Unions Prepare to Draft Pensions’ Strategies
The U.K.’s annual Trades Union Congress Pensions Conference will see investors, politicians, and academics debate the future priorities for company pension schemes.
Delegates at this week’s TUC Pensions Conference will convene to map out the future strategy for workplace pension schemes.
The annual retirement conference, hosted by the U.K.’s Trades Union Congress, takes place in London on Tuesday, amid increasing investor scrutiny of how companies treat their staffs.
Speakers include the U.K. pensions minister Guy Opperman, TUC deputy general secretary Paul Nowak, and Luke Hildyard, policy lead for stewardship and corporate governance at the Pensions and Lifetime Savings Association (PLSA).
Hildyard told Institutional Investor that asset owners are increasingly interested in the culture of the companies in which they invest and consequently want to better define how to measure this.
“We have identified four key themes where we would like to see more reporting and concrete data relating to the composition, stability, skills/capabilities, and motivation levels of a company’s workforce,” Hildyard explained.
Workforce composition can be assessed through metrics that measure the number of agency staff, pay brackets, staff training, pay ratios between employees and management, and staff turnover.
Hildyard said investors are aware that poor scores on these metrics will directly impact the ability of a company to meet its financial goals. “A company which has high staff turnover suggests a demoralized workforce and poor people management, which might be a red flag for the company’s long-term performance,” he said. “We have done quite a bit on how pension funds engage with the human capital for the companies in which they invest.”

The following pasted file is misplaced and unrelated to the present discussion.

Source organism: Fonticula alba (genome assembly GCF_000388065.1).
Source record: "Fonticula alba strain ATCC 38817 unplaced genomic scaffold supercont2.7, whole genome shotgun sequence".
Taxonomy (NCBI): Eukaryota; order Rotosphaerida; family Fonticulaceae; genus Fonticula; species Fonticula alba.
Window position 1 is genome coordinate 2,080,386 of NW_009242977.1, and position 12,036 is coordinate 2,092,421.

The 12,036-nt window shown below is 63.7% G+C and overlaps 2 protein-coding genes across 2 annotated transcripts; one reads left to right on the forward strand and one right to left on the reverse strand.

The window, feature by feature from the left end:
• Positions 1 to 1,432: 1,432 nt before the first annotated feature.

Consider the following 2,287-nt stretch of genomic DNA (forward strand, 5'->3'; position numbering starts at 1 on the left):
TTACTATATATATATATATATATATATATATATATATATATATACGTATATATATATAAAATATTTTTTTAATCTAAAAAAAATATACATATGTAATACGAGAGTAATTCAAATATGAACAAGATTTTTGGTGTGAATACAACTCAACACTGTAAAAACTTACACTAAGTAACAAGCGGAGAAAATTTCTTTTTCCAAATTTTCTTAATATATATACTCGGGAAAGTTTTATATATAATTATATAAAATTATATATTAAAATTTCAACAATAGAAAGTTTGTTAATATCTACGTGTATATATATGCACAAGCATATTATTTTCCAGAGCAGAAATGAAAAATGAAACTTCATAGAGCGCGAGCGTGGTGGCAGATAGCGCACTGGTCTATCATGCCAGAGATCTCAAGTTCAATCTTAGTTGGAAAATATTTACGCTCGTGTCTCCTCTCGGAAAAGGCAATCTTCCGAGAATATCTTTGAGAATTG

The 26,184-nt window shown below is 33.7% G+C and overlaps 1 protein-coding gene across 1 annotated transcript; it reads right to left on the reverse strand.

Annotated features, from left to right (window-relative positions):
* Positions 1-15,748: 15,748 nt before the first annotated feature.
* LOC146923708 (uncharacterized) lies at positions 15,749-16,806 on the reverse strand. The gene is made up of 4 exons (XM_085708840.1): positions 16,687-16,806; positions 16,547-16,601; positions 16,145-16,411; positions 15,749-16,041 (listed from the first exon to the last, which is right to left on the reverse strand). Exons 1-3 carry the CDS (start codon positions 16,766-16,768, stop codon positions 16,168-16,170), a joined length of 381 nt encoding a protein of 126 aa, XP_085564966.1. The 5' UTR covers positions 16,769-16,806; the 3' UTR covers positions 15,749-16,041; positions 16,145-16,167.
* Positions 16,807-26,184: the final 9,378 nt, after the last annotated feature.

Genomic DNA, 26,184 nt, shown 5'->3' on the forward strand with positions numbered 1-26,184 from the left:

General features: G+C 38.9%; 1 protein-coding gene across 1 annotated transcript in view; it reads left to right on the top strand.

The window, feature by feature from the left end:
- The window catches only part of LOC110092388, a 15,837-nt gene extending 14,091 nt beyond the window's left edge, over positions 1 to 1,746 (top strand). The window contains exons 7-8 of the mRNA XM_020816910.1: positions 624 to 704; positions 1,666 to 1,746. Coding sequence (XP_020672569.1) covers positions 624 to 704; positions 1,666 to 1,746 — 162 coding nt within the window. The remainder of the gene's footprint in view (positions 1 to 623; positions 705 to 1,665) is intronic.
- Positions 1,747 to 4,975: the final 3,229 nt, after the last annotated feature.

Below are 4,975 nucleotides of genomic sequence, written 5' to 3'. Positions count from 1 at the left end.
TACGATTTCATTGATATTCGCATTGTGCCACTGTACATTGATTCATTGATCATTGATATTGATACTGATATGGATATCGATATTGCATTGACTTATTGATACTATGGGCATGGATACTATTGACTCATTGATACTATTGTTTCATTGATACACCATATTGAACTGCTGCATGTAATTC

Discussions at the conference will also be closely linked to the problems being faced by defined benefit schemes and the ambitious proposals that the U.K.’s Royal Mail put forward for a hybrid retirement option, known as a collective defined contribution scheme.
CDC schemes pool members’ investments but model the asset allocation towards a longer-dated target return. Employers have more predictable payments than with defined benefit schemes because the amount they pay in never changes.
Last week, the U.K. Parliament’s Work and Pensions Select Committee heard evidence from members of the Communication Workers’ Union and representatives from Royal Mail about the postal company’s plans to switch to a collective DC scheme. For the Royal Mail’s scheme to be possible, it requires the U.K. government to make legislative changes. Such schemes are already in operation in Canada and the Netherlands, but do not yet exist in the U.K.
The idea has captured the interest of British trade unions, politicians, and employers, according to Steve Webb, the former pensions minister.
“The fact that you have an employer and a trade union taking it seriously, to the extent that the Royal Mail is writing to the postal workers explaining how it works, even before laws have been passed, is quite striking,” Webb told II. “The audience is likely to be most interested in is the collective DC stuff.”